How long did it take to write the book?
HA: A few weeks. I write fast. Very few revisions from the first draft.
How long did it take to do all the illustrations? Did all make it into the book?
AB: Each illustration only takes a very short amount of time to do. But whenever anyone asks me how long it takes to do an illustration, I am reminded of the reply that Matisse once gave, that it took him 40 years to do a painting (he was 40 at the time). I won't give my age away, but that's how long it took me to do the illustrations. For this book, all illustrations that were created made it onto the page.
Was your ferret Vinnie your model for Sherlock Ferret?
AB: Yes, very much so. It was Hugh who suggested I create a Sherlock Ferret character, having become enamored of my numerous depictions of Vinnie that I post on Facebook and my blog.
Vinnie’s interview at the InknBeans website makes her seem like a thoughtful ferret with strong opinions. Is she your first ferret? How do you like ferrets as pets (or team leaders as Vinnie would say)?
AB: Vinnie is Team Leader #2. The first ferret I owned was my dear friend Rosie, who passed away in January, 2013. She spent seven and a half years giving me joy. Ferrets make great animal friends (opting not to use the word "pet" in deference to Vinnie).
What do you want readers to get from the story?
HA: Enjoyment above all else. If they learn anything else from the story, it’s a by-product. I write to entertain, not to educate directly. But coming from a family of preachers and teachers, I suppose it’s unavoidable that some educational value will creep in there. Watson and Sherlock are basically very decent creatures and can serve as role models. And of course, there are new words to learn.
If you had to sum up the book in three words or less, what would they be?
HA: World’s Cutest Detective
The book thanks Conan Doyle Estate Ltd. for granting permission to use the characters created by Sir Arthur Conan Doyle for Sherlock Holmes. Is this a rare thing?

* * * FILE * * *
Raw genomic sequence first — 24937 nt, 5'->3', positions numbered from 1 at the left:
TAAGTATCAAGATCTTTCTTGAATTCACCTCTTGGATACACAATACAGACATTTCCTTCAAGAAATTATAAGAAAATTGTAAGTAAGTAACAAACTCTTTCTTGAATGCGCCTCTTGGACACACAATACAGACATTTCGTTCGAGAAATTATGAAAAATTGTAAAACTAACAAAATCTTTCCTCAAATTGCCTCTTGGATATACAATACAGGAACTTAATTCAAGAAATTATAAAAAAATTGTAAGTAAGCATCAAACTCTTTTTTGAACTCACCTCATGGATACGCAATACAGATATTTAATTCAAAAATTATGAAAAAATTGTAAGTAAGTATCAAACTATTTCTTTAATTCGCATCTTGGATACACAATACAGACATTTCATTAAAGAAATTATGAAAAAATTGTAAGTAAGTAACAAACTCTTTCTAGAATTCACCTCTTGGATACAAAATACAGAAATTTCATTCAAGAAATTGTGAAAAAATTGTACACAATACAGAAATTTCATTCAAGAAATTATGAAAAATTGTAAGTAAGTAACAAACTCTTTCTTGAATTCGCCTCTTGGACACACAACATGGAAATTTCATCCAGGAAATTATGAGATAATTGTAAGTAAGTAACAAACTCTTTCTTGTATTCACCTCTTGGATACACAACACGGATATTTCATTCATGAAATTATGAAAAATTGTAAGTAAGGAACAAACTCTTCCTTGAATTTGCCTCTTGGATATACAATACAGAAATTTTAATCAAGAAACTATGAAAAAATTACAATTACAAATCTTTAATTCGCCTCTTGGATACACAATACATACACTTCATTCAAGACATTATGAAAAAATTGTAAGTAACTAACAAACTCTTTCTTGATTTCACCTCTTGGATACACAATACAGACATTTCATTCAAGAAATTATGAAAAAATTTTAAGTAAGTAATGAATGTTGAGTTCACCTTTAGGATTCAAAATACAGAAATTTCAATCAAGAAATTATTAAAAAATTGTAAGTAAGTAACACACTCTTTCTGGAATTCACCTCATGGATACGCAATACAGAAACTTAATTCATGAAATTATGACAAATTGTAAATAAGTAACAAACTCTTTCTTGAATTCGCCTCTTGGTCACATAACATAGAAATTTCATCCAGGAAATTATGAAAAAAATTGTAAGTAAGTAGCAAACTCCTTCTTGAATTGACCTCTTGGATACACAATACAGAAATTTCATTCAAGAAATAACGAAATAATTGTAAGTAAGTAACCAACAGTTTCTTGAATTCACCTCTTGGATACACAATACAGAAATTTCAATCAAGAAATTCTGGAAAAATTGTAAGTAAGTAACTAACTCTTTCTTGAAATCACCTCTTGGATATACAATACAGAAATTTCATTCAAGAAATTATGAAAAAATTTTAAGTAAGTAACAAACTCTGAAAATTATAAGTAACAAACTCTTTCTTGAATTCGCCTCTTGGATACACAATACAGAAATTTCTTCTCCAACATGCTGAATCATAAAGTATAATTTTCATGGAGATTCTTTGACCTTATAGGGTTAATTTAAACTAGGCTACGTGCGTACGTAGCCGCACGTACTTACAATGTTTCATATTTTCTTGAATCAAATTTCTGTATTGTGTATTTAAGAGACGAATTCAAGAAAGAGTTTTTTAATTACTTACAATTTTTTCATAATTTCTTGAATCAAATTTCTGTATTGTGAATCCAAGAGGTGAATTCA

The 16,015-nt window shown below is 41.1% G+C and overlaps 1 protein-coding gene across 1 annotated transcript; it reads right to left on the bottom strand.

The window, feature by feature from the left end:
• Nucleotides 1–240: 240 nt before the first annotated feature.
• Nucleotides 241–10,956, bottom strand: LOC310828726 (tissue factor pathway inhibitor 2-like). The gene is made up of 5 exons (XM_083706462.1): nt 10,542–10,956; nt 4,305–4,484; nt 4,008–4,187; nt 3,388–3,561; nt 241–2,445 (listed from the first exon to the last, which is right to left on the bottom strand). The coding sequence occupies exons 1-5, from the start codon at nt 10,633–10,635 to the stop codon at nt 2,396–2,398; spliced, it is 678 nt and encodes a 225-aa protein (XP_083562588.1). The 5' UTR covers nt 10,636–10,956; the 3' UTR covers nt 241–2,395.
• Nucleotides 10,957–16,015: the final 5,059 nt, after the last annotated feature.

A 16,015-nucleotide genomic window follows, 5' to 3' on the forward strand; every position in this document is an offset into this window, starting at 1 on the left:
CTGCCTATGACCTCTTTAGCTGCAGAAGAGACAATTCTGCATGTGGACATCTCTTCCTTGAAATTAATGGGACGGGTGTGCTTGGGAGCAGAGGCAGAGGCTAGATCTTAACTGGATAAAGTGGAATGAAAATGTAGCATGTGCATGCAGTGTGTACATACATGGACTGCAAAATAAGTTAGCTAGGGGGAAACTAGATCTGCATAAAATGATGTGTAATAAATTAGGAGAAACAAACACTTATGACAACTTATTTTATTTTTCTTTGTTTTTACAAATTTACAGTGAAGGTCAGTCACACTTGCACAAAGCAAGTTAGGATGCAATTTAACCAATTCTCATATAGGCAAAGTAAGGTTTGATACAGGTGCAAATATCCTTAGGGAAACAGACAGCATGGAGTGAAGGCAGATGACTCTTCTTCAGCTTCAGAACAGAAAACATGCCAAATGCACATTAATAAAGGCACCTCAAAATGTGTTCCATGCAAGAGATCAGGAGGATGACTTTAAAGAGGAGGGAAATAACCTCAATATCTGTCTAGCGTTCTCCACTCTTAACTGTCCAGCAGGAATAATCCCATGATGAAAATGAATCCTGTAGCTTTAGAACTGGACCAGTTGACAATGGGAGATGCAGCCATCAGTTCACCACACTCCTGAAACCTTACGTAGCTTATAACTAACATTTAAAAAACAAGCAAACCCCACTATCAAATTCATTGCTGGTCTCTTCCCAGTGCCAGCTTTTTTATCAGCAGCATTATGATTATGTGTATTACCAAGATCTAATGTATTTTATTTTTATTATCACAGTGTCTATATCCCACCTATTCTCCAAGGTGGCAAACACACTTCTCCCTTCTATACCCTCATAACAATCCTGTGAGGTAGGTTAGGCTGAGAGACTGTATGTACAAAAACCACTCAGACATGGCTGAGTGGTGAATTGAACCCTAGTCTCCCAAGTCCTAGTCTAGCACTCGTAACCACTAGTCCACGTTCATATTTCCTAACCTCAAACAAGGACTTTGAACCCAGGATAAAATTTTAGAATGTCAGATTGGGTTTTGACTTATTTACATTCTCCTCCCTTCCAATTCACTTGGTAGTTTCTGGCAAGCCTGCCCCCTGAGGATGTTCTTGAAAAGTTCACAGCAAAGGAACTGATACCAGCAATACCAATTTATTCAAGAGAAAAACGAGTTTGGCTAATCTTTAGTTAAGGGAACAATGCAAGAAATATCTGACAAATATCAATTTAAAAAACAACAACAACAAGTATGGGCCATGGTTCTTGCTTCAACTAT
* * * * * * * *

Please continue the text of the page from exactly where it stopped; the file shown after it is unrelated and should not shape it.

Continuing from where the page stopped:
HA: For children’s books, yes, it probably is rare. Inknbeans Press and I have been licensed to write Sherlock Holmes books for over a year now, as are the producers of the Robert Downey Jr. movies, the BBC Sherlock series, and the Elementary series, but we are possibly unique in our licensing of Sherlock as a ferret!
Will there be more Sherlock Ferret adventures, or any other ferret-related projects?
HA: Oh yes. Sherlock Ferret and the Multiplying Masterpieces is on the way. Featuring artists such as Vincent van Goat, Barbara Hippoworth and Pablo Pigasso. Moriarty comes back and sings another of his little songs. Andy has other ferrety things coming out as well!
What other ferret-related projects do you have in the works, Andy?
AB: I hope everyone will have a look at my new book, I Like You More Each Day. This book features a little girl, Meg, as the main character, but nearly equal space is devoted to her ferret friend, who is not named. Lots and lots of ferret drawings!
I also have another book project, still in the development stage, called Nosy Rosie, which can be viewed on my website in its rough form. It tells the true story of the day that Rosie the ferret ran away, and the almost miraculous way she got back home.
The book Sherlock Ferret And The Missing Necklace measures approximately 7.5 inches wide by 9.5 inches tall and includes more than 30 pen-and-ink illustrations. It is available at Amazon, Barnes & Noble, Apple, Kobo, Inknbeans Direct and fine booksellers everywhere.